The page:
Eucalyptus2018-06-15T11:22:47+00:00

Eucalyptus

EucalyptusEucalyptus, which belongs to the Myrtaceae family, is an evergreen and one of the world’s tallest trees. The young tree has oval bluish-green leaves, while the mature trees have long, narrow, yellowish leaves. Eucalyptus has creamy-white flowers and a smooth, pale grey bark. When the flowers are in bud, they are covered by a cap-like membrane. This membrane led to the tree’s common name, derived from the Greek eucalyptosmeaning well covered. There are hundreds of different species of eucalyptus however, eucalyptus globulus, or the blue-gum variety, is the most widely cultivated and produced. Eucalyptus originated in Australia and Tasmania but has since been exported to other parts of the world. The essential oil is obtained from the leaves through steam distillation and while the eucalyptus oils are similar with similar aromas, properties and chemical components they are different.

Eucalyptus globulus is the eucalyptus oil most commonly known and described in aromatherapy books. Eucalyptus globulus, commonly known as blue gum, has a strong campherlike odour. Its major chemical components are 1,8-cineole (up to 80%), alpha-pinene, limonene and globulol. Psychologically eucalyptus globulus has uplifting and anti-depressant properties. One can consider its use for times one needs to focus or clear the head. On the physiological level eucalyptus globulus has analgesic, anti-rheumatic,antiseptic, antispasmodic, expectorant and mucolytic properties and its use could be considered for colds and flu, to stimulate circulation and muscular aches and pains.
Contraindications: On skin non-toxic, non-irritant and non-sensitising. Can be toxic when taken internally. Do not use with small children.

Eucalyptus radiata has a much lighter and to many a much more attractive aroma than eucalyptus globulus. Its major chemical components are 1,8-cineole, limonene, alpha-pinene and para-cymene. Psychologically eucalyptus radiata has an uplifting properties and could be considered for headaches. On the physiological level eucalyptus radiata has anti-inflammatory, antiviral and expectorant properties. Kurt Schnaubelt considers it to be highly effective in treating coughing, sniffles and hoarse, scratchy throats. Considered a good choice for upper respiratory problems.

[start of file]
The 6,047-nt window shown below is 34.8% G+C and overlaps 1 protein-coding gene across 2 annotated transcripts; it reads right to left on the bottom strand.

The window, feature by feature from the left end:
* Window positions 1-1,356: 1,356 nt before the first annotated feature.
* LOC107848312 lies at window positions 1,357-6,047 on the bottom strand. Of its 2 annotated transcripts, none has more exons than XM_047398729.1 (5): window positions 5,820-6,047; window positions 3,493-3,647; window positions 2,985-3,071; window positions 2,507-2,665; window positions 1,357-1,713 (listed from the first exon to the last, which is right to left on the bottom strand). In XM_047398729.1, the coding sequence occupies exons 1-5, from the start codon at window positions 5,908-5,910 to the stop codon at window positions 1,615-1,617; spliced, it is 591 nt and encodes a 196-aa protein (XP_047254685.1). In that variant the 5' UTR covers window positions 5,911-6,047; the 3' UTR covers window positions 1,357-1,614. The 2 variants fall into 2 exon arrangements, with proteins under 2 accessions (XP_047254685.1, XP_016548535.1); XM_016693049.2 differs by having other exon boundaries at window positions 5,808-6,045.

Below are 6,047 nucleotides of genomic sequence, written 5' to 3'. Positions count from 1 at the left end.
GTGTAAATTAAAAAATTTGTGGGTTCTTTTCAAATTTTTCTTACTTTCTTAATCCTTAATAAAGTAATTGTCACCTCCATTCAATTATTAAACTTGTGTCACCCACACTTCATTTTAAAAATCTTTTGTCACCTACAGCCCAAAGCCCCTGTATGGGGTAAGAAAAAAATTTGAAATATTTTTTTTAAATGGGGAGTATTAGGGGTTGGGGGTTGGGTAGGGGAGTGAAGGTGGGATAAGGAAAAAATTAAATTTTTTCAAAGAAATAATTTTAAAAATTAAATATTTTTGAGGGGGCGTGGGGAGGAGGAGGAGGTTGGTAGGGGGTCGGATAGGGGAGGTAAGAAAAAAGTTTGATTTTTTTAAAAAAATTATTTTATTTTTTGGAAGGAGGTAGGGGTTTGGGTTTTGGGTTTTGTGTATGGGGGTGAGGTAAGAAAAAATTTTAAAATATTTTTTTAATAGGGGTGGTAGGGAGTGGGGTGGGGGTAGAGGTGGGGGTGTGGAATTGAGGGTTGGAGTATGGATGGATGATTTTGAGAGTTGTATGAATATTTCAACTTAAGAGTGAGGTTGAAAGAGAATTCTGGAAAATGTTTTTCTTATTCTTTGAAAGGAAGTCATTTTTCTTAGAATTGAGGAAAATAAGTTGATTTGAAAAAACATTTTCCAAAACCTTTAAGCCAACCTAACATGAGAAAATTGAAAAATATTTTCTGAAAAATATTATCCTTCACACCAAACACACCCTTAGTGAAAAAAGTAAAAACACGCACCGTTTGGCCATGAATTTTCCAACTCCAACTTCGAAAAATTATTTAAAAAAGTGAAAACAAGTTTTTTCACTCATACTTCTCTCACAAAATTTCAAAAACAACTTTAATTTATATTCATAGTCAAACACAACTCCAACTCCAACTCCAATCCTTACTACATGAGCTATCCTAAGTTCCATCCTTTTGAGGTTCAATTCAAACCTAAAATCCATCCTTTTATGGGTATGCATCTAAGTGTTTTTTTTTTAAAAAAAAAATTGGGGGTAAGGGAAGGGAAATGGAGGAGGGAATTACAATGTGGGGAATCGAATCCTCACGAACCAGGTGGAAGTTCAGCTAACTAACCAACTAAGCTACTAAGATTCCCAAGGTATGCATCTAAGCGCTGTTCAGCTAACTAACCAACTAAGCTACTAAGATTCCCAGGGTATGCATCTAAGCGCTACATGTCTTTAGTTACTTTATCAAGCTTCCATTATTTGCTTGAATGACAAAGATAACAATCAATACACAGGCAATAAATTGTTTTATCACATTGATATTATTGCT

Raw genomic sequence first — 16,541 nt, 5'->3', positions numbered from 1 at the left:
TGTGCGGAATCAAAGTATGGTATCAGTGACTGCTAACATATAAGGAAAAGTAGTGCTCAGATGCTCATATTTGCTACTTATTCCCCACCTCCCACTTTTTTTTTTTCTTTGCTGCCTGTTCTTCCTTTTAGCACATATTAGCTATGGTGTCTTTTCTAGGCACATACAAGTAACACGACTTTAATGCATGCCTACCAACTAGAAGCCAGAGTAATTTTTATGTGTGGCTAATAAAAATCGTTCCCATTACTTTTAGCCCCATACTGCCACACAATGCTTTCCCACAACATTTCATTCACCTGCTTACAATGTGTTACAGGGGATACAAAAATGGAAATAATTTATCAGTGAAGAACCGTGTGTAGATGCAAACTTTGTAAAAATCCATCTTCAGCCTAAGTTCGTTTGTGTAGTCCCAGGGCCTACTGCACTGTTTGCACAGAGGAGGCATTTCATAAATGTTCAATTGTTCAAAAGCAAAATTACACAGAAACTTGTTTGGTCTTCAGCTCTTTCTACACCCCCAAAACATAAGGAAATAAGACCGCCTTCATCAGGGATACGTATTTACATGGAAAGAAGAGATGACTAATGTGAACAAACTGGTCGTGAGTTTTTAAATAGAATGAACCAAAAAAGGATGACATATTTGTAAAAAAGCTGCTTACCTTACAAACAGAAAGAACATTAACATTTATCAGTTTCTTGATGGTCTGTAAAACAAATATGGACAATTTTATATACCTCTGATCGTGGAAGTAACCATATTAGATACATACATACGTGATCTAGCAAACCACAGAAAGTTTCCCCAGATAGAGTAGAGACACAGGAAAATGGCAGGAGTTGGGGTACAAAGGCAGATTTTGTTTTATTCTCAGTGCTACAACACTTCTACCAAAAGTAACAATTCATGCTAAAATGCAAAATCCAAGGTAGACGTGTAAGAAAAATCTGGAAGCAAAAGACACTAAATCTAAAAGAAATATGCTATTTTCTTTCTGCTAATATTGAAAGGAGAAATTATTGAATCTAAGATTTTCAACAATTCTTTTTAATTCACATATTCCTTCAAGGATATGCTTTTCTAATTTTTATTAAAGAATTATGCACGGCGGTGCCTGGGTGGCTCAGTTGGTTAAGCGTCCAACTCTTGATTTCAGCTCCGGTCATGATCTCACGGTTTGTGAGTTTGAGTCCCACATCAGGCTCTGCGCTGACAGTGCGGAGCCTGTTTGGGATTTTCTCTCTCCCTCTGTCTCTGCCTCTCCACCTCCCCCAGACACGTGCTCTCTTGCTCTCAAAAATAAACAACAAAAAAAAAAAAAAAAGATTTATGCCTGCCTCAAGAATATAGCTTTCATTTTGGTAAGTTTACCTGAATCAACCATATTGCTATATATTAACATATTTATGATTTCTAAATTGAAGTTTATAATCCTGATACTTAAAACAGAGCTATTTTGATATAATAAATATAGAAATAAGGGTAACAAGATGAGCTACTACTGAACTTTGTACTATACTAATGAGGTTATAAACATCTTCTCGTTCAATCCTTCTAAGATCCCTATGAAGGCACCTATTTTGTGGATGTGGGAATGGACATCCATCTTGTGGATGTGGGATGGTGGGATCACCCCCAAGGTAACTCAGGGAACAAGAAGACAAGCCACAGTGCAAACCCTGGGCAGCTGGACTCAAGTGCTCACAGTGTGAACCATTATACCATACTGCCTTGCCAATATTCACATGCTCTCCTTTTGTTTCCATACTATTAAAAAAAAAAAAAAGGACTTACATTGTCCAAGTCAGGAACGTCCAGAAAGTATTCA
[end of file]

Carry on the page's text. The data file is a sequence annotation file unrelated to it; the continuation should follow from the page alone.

Contraindications: No formal testing however Robert Tisserand and Tony Balacs suggest that it is unlikely to present any hazard in aromatherapy. Do not take internally.

Eucalyptus smithii also has a much lighter aroma than eucalyptus globulus. It is considered to be the mildest of the eucalyptus oils. Its major chemical components are 1,8-cineole (up to 80%), alpha-pinene, globulol and terpinen-4-ol. There is not much information on the psychological uses of this oil, however on the physiological level it has mucolytic and anti-infectious properties and can be considered for use with coughs, colds, flu and throat infections. Eucalyptus smithii can be both a stimulant and a relaxant, and will adapt according to the body’s needs. Eucalyptus smithii is recommended for long term use in protection and prevention. This eucalyptus is considered better for children and sensitive people.
Contraindications: No formal testing however Robert Tisserand and Tony Balacs suggest that it is unlikely to present any hazard in aromatherapy. Do not take internally.

Eucalyptus citriodora, commonly known as lemon eucalyptus, has a persistent, pleasant, fresh-lemony aroma. Its major chemical components are citronellal (around 57%) and citronellol (about 8%). Psychologically it can be very soothing and calming. Physiologically it has antiseptic, analgesic, anti-inflammatory, insect repellant and sedative properties and could be consider to use for colds and infections, athlete’s foot, rheumatism and muscular aches and pains.
Contraindications: Generally considered non-toxic, non-irritating and non-sensitizing. Do not take internally. It is often used as a fragrance component (instead of eucalyptus globulus) in perfumes,detergents and soaps. It can also be used in room sprays and as an insect repellent.

Eucalyptus blends well with basil, cajeput, cedarwood, frankincense, ginger, juniper,lavender, lemon, marjoram, myrtle, niaouli, pine, peppermint, rosemary, tea tree and thyme.


Gabriel Mojay, Aromatherapy for Healing the Spirit, Gaia Books Limited, London, 1996.
Kurt Schnaubelt, Advanced Aromatherapy, Healing Arts Press, Rochester, Vermont, 1998.
Robert Tisserand and Tony Balacs, Essential Oil Safety Churchill Livingston, New York, NY, 1995.

 

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